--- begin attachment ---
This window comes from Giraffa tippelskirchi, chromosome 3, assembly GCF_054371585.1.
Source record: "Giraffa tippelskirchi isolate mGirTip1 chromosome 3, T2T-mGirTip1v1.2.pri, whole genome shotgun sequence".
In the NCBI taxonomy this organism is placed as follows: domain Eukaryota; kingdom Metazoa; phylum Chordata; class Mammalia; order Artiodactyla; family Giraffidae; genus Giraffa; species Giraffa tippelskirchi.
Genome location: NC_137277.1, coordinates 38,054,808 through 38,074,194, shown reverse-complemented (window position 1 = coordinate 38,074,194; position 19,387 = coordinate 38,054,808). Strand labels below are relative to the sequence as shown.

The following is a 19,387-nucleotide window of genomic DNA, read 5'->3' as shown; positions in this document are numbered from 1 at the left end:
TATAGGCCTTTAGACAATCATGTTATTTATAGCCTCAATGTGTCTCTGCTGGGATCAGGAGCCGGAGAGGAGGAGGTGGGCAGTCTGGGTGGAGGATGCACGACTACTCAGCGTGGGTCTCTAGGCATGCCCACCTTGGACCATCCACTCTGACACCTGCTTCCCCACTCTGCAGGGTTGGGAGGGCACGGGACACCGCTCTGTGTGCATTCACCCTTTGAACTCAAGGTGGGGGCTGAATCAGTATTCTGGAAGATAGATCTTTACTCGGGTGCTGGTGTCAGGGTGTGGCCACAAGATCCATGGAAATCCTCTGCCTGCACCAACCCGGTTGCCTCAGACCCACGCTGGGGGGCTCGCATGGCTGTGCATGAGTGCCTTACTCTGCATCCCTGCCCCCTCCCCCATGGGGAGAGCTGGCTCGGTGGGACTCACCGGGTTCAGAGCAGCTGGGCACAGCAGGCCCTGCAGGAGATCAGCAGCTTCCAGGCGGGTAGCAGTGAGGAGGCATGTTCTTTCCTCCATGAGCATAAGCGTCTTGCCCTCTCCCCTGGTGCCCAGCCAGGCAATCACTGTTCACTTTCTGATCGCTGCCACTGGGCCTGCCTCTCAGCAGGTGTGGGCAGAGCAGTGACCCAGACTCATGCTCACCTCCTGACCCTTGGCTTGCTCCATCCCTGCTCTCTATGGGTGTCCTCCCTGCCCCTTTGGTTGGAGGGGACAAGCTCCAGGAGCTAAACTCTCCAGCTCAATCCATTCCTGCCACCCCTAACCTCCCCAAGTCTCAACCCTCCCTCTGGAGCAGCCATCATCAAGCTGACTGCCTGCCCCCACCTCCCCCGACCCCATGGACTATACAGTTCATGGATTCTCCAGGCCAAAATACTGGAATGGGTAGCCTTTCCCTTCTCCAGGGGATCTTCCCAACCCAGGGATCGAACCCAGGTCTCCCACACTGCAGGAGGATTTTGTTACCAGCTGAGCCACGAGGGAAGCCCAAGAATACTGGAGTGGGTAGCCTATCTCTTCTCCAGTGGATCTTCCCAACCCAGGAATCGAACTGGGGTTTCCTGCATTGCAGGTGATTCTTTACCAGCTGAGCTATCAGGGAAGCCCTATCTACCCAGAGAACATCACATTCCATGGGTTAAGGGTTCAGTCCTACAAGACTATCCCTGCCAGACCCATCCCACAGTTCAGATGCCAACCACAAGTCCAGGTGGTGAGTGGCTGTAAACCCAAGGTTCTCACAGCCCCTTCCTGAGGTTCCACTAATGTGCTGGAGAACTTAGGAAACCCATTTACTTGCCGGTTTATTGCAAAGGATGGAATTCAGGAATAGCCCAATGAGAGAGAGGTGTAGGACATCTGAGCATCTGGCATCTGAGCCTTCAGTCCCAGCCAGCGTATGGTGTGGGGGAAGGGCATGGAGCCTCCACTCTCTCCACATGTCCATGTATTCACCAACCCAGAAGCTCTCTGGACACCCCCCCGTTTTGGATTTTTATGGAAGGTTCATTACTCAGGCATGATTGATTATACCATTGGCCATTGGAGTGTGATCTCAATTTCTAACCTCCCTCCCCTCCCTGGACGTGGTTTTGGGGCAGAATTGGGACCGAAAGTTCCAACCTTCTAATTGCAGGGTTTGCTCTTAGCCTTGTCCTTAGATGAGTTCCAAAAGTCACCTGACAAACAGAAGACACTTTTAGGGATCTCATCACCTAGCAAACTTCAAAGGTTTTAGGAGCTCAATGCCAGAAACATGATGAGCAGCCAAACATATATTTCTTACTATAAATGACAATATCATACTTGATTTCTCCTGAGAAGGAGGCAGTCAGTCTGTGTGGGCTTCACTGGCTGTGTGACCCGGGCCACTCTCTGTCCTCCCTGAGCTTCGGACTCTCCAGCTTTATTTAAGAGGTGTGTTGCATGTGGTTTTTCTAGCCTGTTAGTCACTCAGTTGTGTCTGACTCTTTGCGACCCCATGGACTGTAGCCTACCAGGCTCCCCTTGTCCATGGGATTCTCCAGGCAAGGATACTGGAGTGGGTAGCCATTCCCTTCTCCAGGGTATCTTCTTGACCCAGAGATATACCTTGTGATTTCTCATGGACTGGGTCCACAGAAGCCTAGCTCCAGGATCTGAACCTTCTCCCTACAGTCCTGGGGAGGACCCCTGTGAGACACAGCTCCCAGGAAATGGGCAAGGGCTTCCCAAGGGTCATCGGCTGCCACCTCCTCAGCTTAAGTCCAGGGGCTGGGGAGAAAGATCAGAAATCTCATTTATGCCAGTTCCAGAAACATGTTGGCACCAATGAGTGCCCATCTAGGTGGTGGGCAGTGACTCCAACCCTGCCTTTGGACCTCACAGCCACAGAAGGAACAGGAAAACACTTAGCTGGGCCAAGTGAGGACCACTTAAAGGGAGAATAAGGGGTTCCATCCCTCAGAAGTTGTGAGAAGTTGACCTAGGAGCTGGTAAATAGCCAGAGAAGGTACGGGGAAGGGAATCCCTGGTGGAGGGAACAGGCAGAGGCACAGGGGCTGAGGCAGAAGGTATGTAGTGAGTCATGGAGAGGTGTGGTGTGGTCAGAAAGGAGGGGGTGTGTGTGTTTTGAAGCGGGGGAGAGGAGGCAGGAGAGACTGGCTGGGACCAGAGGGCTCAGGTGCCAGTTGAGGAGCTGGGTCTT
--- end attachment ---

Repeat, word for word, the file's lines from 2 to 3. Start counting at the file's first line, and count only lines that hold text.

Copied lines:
Source record: "Giraffa tippelskirchi isolate mGirTip1 chromosome 3, T2T-mGirTip1v1.2.pri, whole genome shotgun sequence".
In the NCBI taxonomy this organism is placed as follows: domain Eukaryota; kingdom Metazoa; phylum Chordata; class Mammalia; order Artiodactyla; family Giraffidae; genus Giraffa; species Giraffa tippelskirchi.